How to even dare to sum up the greatest band ever to grace Amphetamine Reptile Records? Cows were a phenomenon; an exemplar of pure capability and creativity, of limitless danger and of mortal threat. In short, they were rock & roll incarnate. For ten wild years, they ruled the underground with an unimpeachable series of releases that are elusive, explosive, and damn-near unclassifiable. Their legacy is such that I could have chosen any of their incredible albums, but chronology dictates my selection of Daddy Has a Tail!. The ecstatic churn of ‘Chow’ is the perfect showcase for singer/performer Shannon Selberg’s overpowering abilities, aided by the gut-punch of bassist Kevin Rutmanis and Thor Eisentrager’s scorching anti-guitar. Tom Hazelmyer once said of Cows: "Those guys reworked the book on guitar/ bass/ drums and got none of the credit they STILL deserve." Ain’t that the truth.

Surgery – ‘Maliblues’ from Nationwide (1990)

In his book Grunge, photographer Michael Lavine describes Surgery as "street core wild boys", and that youthful swagger pervades their debut album for Amrep. Forming in 1987, Surgery cut a dash through the urban decay of New York, winning fans and eventually the attention of Hazelmyer. Nationwide has a searing, strutting energy, their noise rock attack on songs like ‘Maliblues’ and ‘L7’ close to veering out of control; Scott Kleber’s coltish guitar riffs are firmly held in place by John Lachacappele’s bass and John Leamy’s clattering drums. Out front, Sean McDonnell’s charismatic yowling/drawling vocal style hooks you in with catchy melodies and chorus refrains built for crowds to bellow and scream. Nationwide has everything you could want, accessible yet combustible, a perfect rock record, and a great party album to boot. RIP Sean McDonnell, you are greatly missed.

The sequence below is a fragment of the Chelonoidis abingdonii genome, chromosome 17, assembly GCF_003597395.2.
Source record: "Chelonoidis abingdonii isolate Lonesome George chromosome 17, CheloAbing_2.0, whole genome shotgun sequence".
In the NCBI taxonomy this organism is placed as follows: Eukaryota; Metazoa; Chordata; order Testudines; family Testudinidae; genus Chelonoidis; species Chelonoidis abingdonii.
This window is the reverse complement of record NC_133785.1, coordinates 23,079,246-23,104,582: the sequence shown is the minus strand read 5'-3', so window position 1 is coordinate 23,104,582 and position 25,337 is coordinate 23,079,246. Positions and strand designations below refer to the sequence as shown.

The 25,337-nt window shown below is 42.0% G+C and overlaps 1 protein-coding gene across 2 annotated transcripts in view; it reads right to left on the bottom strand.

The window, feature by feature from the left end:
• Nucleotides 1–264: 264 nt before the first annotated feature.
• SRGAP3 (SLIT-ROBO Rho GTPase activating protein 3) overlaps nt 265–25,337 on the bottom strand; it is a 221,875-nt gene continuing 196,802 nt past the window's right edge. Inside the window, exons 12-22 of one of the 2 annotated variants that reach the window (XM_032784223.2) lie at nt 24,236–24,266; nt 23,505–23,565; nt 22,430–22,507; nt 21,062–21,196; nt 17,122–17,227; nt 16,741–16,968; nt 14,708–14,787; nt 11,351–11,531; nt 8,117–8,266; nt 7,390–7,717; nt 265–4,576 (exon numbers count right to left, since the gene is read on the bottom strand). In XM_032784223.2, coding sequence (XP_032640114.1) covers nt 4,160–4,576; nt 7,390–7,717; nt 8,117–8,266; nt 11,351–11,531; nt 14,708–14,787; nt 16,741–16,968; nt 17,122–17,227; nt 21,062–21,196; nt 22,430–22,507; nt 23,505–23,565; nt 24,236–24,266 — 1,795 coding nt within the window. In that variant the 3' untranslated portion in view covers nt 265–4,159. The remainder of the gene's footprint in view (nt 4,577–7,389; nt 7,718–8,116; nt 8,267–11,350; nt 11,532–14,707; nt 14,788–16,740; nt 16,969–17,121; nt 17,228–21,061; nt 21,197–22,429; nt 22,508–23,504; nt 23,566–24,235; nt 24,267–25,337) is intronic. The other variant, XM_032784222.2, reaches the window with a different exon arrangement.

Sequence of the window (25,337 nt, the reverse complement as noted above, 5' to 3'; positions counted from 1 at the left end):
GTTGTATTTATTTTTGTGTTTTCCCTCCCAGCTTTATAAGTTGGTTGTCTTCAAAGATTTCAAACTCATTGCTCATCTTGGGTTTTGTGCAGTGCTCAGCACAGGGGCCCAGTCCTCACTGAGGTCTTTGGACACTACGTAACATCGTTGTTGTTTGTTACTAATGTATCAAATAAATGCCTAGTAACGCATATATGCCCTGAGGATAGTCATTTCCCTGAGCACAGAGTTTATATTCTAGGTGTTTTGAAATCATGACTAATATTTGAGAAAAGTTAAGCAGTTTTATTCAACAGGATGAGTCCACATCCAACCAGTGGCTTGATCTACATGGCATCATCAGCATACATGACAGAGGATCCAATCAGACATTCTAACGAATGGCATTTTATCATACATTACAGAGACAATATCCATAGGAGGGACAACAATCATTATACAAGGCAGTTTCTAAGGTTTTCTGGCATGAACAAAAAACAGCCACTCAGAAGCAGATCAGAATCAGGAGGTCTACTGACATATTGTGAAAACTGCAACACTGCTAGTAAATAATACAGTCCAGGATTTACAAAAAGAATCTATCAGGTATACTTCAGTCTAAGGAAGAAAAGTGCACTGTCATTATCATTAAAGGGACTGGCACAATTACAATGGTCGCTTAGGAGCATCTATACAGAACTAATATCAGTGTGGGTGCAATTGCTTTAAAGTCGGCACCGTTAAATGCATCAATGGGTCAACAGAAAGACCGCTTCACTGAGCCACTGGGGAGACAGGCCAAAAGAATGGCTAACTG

Helmet – ‘Blacktop’ from Strap It On (1990)

If Cows were the band that made Amrep’s name, Helmet were the group that cemented the label’s reputation. It made people pay attention to Hazelmyer’s tireless efforts, and it was all down to Strap It On, one of the greatest debut albums in rock history. Steered by former Band Of Susans guitarist Paige Hamilton, Helmet were a finely tuned outfit honed to brutal perfection, and Strap It On is about as perfect as hard rock/ metal/ noise rock/ whatever you want to call it can get. Propelled by Hamilton’s avalanche of charged, guttural riffs in drop d tuning and John Stainer’s powerhouse drumming, the album’s anthems of rage include such classics as ‘Bad Mood’, ‘Sinatra’ and ‘Blacktop’. This is the sound that irrevocably altered the landscape of metal in the 1990s, profoundly influencing the alt and nu metal variants that followed in its wake.

Tar – ‘Goethe’ from Jackson (1991)

Tar emerged from the Chicago hardcore scene to forge their own brand of terse, post-hardcore noise. Their debut Roundhouse is superb, but make no mistake, Jackson is the band’s masterpiece. It’s a juddering, seething monster of a record; it’s ten songs, five per side, churning in deadly symmetry. With blunt but evocative titles likes ‘Walking The King’ and ‘Tellerman’, the album bristles with a metallic clamour heightened by bassist Tom Jaluckyj and guitarist Mark Zabolocky’s specially designed aluminium instruments, and a poetic undertow fuelled by John Mohr’s taciturn vocal phrasings. ‘Goethe’ is the killer track, an insurgent, four-square riff grafted to a call and response chorus. My personal favourite Amrep release, Jackson is a metallic KO from the 90s, and criminally remains out of print.

Godbullies – ‘War On Everybody’ from Dope Gun’s And Fucking Up Your Video Deck – Vol. 1-3 1990-94 DVD (2003)

Three VHS volumes of Dope Guns And Fucking Up Your Video Deck were created with the merest of means, with videos and skits filmed by skeleton crews on shoestring budgets. The results are some of the best videos of the 90s, from the Melvins rocking out surrounded by sheep (‘Honey Bucket’), the strobe-light frenzy of ‘Hustle’ by Boss Hogg to Lubricated Goat’s notorious nude performance on Australian TV (‘In the Raw’), and the deranged parade of death that is ‘Hitting The Wall’ by Cows to name a few. Presiding over it everything is the extraordinary Dr Sphincter, performed by comedian Rich Kronfeld. As the ingratiating ‘CEO of AmRep Industries’, Sphincter is a grisly but hilarious caricature of the hippie-baiting conservative. Fun fact: the video for Helmet’s ‘Bad Mood’ was co-directed by Kelly Reichardt, the celebrated director of Meek’s Cutoff, Night Moves and the recently released First Cow.